Stockard’s Jennings High team played Tatum’s Chaminade squad on Jan. 10, 2013. Stockard, Jennings’s senior leader, was the game’s leading scorer with 24 points, including four three-pointers. Tatum, a freshman who would be named the Metro Catholic Conference Player of the Year at season’s end, posted 20.

After Jennings erased a 10-point fourth quarter deficit to force overtime, Chaminade ran away in the extra period to earn the 68-57 win.

“Going back to that game, it was definitely a competitive game,” Stockard said of the high school matchup. “I think it was then when I realized how good he actually was. He just had a certain swagger about himself. Mind you, he’s only a freshman and the team I was on, we were mostly seniors and juniors. He just carried himself so well and was so calm, so poised. Like I said, that’s when I realized he was going to be doing special things in no time.”

Tatum showed appreciation of Stockard’s talent on social media after the UCLA game, tweeting, “Way to hoop boay!!” Stockard returned the favor during Game Seven of last season’s Eastern Conference Finals, tweeting, “Nah you different kid!!”

“Any time we see each other when he’s back home, we always chop it up and I ask him how things are going,” Stockard said. “We hoop a lot together whenever he gets the chance. And that’s how it is back in St. Louis, especially if you’re on the hoop scene: everybody pretty much knows everybody… we’re trying to get that camaraderie and bring the city together.”

Tatum went one-and-done at Duke and was picked third overall in the 2017 NBA Draft, the polar opposite of Stockard’s collegiate odyssey. A sixth year of school is usually reserved for a medical or law school candidate, not a pro-caliber ballplayer.

What if Stockard had never broken his foot? The alternate history of him having a completely healthy career creates a deep rabbit hole. If he plays in the 2015-16 season, the Bonnies likely win a couple more games and make it more difficult for the NCAA selection committee to exclude them. If he plays in 2016-17, he’s the third scorer that didn’t always make an appearance and gives Bona a good shot at another postseason berth.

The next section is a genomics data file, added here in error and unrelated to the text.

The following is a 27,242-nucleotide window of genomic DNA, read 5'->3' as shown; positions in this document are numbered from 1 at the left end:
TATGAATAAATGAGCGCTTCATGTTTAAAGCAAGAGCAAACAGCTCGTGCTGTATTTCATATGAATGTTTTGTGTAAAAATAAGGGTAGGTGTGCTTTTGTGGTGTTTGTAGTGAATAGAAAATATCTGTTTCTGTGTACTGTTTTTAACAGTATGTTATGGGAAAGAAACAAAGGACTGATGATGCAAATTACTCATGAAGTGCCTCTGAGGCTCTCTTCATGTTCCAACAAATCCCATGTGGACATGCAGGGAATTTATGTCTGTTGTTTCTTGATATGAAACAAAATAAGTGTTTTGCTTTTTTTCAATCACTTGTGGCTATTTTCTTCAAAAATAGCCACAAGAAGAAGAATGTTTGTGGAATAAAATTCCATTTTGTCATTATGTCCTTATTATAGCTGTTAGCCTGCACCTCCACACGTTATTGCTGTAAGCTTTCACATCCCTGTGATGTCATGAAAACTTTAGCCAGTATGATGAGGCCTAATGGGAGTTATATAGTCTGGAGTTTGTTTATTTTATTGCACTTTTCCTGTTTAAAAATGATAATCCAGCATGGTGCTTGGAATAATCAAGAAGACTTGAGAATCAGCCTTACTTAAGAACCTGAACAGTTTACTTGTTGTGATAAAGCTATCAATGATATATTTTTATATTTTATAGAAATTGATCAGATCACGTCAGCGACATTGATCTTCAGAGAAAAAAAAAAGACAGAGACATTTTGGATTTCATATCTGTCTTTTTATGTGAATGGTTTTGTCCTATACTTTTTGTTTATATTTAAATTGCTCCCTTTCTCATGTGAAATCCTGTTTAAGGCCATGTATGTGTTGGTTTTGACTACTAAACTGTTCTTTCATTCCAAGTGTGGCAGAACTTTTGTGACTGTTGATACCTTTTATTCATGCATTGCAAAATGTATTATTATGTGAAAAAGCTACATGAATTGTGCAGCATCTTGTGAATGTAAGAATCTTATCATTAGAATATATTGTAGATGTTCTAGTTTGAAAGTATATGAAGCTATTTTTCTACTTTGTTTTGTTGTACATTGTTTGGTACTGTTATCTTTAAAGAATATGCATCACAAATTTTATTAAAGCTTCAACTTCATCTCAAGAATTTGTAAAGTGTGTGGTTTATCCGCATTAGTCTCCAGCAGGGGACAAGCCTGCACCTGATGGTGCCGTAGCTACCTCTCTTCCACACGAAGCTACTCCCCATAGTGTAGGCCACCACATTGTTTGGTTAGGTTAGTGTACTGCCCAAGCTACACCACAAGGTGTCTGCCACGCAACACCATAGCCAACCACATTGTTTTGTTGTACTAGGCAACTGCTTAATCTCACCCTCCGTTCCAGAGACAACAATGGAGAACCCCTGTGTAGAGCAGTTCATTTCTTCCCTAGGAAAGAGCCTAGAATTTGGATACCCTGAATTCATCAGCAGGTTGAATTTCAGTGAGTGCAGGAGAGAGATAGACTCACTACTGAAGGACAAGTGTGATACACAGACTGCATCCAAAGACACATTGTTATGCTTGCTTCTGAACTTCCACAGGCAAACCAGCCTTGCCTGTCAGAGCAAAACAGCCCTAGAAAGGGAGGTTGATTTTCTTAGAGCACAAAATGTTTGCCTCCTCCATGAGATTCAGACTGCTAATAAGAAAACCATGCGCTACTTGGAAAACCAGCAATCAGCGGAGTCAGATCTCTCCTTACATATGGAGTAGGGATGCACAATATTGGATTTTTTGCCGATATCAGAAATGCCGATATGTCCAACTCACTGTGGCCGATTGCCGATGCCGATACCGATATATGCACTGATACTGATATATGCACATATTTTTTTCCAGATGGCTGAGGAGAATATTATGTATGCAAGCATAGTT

The other side of this “What If?” scenario, of course, is that Stockard graduates after that season and takes his March wizardry with him. Does someone replace the 31 he dropped against Davidson to help keep pace with Peyton Aldridge, or pour in 26 in Dayton to overcome a rough night for the guard group?

There are no sure answers to those questions, but Stockard had an immediate answer for the question a sixth-year senior can expect to hear multiple times a year: “You tired of school yet?”

“Man, tired is not the word,” he said. “At this point I’m just doing what I need to do to exhaust my last year of eligibility, so that’s just basically what I’m going through right now. Like I said, tired really isn’t the word.”

Until he signs his first pro contract and closes the textbooks for good, the next candidate to score 1,000 points in just two seasons as a Bonnie is majoring in business accounting. With an SBU degree already in hand after completing his sports studies program last fall, Stockard is a veteran in every sense of the word. Using that veteran’s perspective, he shifted his focus to the season ahead.

“We’re just trying to get the new guys up to speed, work our way and take baby steps,” Stockard commented. “We’re worrying about one goal at a time. Of course the NCAA Tournament is the ultimate goal… but especially with all the new guys, we’ve gotta make sure they’re used to the system, getting them up to speed with how the college game is gonna go.

“I think it’s gonna be tough to start. But once we get around to March we’ll be playing our best basketball and that’s when we’re gonna be really tough for anyone who has to play us.”